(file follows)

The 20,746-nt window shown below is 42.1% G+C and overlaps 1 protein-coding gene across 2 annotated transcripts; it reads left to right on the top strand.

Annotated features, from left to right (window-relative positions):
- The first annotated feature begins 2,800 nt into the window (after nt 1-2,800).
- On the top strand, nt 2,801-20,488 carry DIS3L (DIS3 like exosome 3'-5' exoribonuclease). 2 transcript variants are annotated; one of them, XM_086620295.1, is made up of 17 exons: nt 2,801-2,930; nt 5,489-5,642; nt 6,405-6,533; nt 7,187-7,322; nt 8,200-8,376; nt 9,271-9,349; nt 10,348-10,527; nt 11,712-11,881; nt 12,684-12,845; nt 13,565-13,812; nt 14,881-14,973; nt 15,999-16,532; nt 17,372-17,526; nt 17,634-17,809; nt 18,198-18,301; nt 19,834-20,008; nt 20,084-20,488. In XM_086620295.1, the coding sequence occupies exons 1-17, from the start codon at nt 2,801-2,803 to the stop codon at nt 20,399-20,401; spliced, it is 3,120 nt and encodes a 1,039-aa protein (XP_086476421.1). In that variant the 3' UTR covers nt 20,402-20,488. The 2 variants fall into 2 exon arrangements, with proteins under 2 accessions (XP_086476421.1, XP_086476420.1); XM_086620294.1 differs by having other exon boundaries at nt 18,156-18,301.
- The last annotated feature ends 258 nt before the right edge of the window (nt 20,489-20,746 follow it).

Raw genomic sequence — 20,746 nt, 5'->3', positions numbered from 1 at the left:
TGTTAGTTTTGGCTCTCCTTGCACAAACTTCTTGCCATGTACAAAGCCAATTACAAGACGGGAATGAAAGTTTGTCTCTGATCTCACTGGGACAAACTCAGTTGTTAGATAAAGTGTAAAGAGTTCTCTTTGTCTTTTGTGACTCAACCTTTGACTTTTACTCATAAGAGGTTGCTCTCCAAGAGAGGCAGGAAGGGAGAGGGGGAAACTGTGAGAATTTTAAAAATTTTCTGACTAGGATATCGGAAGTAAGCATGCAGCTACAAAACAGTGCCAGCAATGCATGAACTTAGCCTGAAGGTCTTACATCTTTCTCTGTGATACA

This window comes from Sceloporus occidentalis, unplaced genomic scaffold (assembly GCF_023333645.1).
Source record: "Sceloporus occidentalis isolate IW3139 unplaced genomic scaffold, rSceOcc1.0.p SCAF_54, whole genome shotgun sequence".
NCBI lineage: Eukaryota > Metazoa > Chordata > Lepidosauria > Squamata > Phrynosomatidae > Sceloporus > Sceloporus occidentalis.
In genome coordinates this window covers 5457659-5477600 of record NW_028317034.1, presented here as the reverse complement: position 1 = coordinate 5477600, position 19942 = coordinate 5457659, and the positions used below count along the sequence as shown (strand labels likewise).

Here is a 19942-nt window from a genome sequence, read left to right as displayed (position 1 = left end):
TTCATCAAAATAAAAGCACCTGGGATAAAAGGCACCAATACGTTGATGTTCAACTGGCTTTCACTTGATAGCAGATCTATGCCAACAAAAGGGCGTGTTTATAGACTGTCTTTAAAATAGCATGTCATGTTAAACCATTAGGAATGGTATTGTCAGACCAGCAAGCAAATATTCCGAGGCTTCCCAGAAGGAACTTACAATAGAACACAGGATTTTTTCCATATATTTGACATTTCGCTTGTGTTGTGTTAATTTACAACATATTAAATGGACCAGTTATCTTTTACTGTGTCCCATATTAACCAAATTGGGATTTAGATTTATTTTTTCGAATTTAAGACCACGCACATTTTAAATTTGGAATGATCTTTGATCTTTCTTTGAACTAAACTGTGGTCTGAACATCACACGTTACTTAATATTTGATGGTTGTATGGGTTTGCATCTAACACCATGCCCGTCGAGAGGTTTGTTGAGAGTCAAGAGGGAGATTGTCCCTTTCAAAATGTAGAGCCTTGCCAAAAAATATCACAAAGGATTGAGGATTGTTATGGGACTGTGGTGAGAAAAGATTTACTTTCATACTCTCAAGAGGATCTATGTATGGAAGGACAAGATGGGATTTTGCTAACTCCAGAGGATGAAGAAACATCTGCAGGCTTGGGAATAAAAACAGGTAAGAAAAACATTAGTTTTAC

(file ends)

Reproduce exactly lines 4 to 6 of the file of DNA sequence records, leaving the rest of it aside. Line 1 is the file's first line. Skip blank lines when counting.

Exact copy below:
- On the top strand, nt 2,801-20,488 carry DIS3L (DIS3 like exosome 3'-5' exoribonuclease). 2 transcript variants are annotated; one of them, XM_086620295.1, is made up of 17 exons: nt 2,801-2,930; nt 5,489-5,642; nt 6,405-6,533; nt 7,187-7,322; nt 8,200-8,376; nt 9,271-9,349; nt 10,348-10,527; nt 11,712-11,881; nt 12,684-12,845; nt 13,565-13,812; nt 14,881-14,973; nt 15,999-16,532; nt 17,372-17,526; nt 17,634-17,809; nt 18,198-18,301; nt 19,834-20,008; nt 20,084-20,488. In XM_086620295.1, the coding sequence occupies exons 1-17, from the start codon at nt 2,801-2,803 to the stop codon at nt 20,399-20,401; spliced, it is 3,120 nt and encodes a 1,039-aa protein (XP_086476421.1). In that variant the 3' UTR covers nt 20,402-20,488. The 2 variants fall into 2 exon arrangements, with proteins under 2 accessions (XP_086476421.1, XP_086476420.1); XM_086620294.1 differs by having other exon boundaries at nt 18,156-18,301.
- The last annotated feature ends 258 nt before the right edge of the window (nt 20,489-20,746 follow it).

Raw genomic sequence — 20,746 nt, 5'->3', positions numbered from 1 at the left: